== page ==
Out K-pop star Holland has revealed that he’s currently in a relationship, and fans are absolutely over the moon with joy.
Holland, real name Go Tae-seob, has been open about his sexuality from the beginning of his career, releasing his debut track in 2018 as the “first gay K-pop idol”.
The singer revealed during a live stream with fans on Thursday (24 March) that he is currently seeing a special someone, but he didn’t give many details about his new partner.
The singer was questioned by fans in the chat during the live stream about his relationship and does indeed “have a boyfriend now”. Holland repeated the happy news while smiling, adding “damn” cheekily at the end.
“He’s very handsome and kind, tall,” Holland said, describing his boyfriend to fans.
The singer, who is set to make his acting debut in the queer drama series Ocean Likes Me, didn’t give fans a name or picture of his boyfriend. But he confirmed to fans that his boyfriend is a “normal person” and isn’t a celebrity, an actor, idol or involved in the entertainment industry at all.
One fan asked the K-pop singer how much he loved his boyfriend, and he responded: “I wanna marry him”.
Holland posted a short clip from his live stream on all his social media profiles, telling everyone bluntly “so.. i have a boyfriend”.
so.. i have a boyfriend pic.twitter.com/K3HS62vvqQ
— HOLLAND (@HOLLAND_vvv) March 24, 2022
Needless to say, K-pop fans were absolutely thrilled to hear the happy news and wished him the best in his new relationship.
Damn I’m so happy for you, I want you to be very happy, but at the same time I also want a boyfriend pic.twitter.com/LYfk7BWPs6
— Moo (@MooMoonjun) March 24, 2022
— Paola ×͜× vuole fare la rinuncia agli studi (@paolaisgolden) March 24, 2022
holland announced he has a boyfriend omgg i am so happy for him!
— xyla | glitch mode! (@xxyla_) March 24, 2022
if any of you know holland, he has a boyfriend now im so happy for him he deserves the best
— kiki ʚ♡ɞ D-16 (@jaechanlips) March 24, 2022
Ok but Holland having a boyfriend and feeling comfortable/safe enough to share that on Twitter just made my day.
— Sadie (she/her) (@SmolSevenSadie) March 24, 2022
I’m so genuinely happy for Holland and his boyfriend. pic.twitter.com/yeQTkMw5Tn
— K² (@95Liner_Nemesis) March 25, 2022
MY BABY HOLLAND’S GOT A BOYFRIEND OMG I FEEL LIKE A PROUD MAMA. I’m so happy for him HARLING WILL BE THERE TO PROTECT AND SUPPORT YOU!!!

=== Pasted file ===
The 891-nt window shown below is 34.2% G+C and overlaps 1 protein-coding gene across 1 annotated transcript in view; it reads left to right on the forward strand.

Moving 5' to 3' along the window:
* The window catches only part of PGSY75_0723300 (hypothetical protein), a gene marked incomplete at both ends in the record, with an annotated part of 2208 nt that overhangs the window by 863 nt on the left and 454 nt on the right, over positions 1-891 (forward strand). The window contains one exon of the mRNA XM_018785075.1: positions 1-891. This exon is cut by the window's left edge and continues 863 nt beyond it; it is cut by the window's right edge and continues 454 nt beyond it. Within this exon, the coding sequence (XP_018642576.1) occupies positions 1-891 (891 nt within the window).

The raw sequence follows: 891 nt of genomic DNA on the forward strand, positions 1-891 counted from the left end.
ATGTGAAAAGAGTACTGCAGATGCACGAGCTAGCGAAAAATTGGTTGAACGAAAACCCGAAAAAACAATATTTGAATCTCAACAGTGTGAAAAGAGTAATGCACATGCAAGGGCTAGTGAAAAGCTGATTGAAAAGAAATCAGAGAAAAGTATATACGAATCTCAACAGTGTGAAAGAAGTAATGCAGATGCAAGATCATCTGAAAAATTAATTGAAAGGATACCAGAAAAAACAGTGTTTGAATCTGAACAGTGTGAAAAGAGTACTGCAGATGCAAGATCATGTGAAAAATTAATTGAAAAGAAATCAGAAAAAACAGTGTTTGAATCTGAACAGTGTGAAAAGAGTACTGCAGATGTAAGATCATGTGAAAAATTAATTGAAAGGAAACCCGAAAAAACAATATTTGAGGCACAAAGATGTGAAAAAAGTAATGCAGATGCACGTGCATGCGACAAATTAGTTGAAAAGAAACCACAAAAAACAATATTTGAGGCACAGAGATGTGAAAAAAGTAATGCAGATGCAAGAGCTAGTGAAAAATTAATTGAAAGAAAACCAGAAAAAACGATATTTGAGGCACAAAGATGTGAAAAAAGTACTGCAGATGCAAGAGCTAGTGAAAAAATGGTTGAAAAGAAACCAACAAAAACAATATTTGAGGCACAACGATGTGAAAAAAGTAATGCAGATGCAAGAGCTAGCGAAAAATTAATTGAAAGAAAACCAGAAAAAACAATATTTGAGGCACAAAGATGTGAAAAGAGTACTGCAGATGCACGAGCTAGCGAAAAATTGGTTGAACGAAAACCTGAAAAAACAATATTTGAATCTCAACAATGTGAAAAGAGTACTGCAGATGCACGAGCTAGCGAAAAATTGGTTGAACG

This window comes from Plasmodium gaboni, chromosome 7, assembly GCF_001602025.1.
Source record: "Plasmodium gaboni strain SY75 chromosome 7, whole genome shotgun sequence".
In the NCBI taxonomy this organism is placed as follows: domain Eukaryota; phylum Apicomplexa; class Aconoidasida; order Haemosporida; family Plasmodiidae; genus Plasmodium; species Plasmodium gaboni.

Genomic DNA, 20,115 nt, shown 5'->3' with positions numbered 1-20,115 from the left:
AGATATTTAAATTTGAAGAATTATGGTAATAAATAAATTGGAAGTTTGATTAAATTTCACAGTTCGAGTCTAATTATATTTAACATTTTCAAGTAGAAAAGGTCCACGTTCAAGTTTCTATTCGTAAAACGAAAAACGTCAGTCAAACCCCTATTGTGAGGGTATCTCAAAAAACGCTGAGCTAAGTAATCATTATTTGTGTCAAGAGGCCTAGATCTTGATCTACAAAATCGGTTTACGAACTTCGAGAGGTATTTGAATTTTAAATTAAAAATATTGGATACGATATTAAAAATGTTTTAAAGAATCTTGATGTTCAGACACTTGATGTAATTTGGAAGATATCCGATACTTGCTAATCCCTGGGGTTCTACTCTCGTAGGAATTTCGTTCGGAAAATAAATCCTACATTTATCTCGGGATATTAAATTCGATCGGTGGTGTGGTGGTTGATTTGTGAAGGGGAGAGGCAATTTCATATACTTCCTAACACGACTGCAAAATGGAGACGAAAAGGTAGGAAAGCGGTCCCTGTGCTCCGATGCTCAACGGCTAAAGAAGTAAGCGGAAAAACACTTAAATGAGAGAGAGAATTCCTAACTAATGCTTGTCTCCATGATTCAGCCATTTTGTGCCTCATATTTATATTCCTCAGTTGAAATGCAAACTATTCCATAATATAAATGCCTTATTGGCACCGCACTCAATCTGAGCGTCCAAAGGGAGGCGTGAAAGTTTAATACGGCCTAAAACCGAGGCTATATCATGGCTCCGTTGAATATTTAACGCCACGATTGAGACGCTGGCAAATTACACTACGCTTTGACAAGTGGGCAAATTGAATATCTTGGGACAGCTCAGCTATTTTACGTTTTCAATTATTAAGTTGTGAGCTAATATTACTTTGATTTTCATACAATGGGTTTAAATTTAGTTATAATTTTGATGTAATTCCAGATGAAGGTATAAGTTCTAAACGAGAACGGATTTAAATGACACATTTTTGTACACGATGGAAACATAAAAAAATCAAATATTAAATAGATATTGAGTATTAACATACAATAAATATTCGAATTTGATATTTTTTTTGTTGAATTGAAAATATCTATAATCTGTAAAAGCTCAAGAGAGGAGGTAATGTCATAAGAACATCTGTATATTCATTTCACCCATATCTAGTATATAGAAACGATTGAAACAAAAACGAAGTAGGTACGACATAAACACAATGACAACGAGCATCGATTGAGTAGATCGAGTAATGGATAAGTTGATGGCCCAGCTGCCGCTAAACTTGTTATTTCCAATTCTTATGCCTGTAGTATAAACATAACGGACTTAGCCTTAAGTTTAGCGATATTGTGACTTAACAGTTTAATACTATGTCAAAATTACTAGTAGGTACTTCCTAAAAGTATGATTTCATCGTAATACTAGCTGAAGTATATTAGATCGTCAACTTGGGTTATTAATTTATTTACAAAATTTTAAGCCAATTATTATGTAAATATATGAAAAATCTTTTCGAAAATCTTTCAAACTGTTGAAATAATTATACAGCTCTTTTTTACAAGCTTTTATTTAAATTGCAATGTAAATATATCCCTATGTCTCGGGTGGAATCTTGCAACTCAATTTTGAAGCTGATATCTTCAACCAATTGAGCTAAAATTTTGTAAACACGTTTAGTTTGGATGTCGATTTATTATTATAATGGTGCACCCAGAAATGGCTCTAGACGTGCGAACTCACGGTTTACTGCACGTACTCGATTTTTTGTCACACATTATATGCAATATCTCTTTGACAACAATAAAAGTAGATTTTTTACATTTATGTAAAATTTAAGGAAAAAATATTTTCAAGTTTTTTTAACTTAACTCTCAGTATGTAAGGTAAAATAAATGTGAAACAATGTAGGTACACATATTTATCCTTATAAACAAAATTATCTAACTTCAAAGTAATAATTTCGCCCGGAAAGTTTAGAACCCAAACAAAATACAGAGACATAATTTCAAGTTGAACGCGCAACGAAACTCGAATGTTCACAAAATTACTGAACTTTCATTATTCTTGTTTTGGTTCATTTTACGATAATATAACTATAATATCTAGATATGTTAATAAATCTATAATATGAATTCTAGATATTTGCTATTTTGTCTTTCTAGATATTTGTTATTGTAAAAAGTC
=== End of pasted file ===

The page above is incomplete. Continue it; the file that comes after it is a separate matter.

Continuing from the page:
— thiccna | KINGDOM & SKZ CB (@sungiesjeekie) March 24, 2022
holland has a boyfriend the world is healing
— k⁷ jimin ost (@ygslefttesticle) March 24, 2022
Holland is one of only a few openly LGBT+ celebrities in South Korea.
South Korea does not ban homosexuality, but the LGBT+ community face legal challenges and discrimination in the country.
Same-sex marriage is not legal, and it is illegal for queer people to serve openly in the military, according to Equaldex. There is no ban on conversion therapy in South Korea, and there are no adoption rights for same-sex couples in the country.
However, some celebrities have come out as part of the LGBT+ community in recent years. TV host and chef Hong Seok Cheon was the first major South Korean star to come out as gay in 2000.
He recalled in an interview with Time that religious people protested in front of TV stations after he came out publicly and demanded he be fired from his job. Hong said it was “terrifying” to have to walk through the crowds “every time I had to go into the station for work”.
As a result, he said, “broadcasting companies wouldn’t work with me”.
In 2020, trot singer Kwon Do Woon came out as gay and hoped to “continue representing the LGBTQ community” through his work. He also credited Hong with giving him the “courage” to live his truth.
Lionesses, who claim to be the “first openly LGBT+” K-pop boy band, debuted in November with a beautifully colourful music video to their first track “Show Me Your Pride”.
Singer and actor Harisu is among the most famous trans stars in South Korea. Last year, Harisu opened up about receiving hateful comments online and said she ultimately doesn’t “get any damage” from transphobic online trolls.
She added that she’s “legally a woman so there’s nothing to be gained from telling me I’m not a woman”, and she won’t be “shaken by a few words” on social media.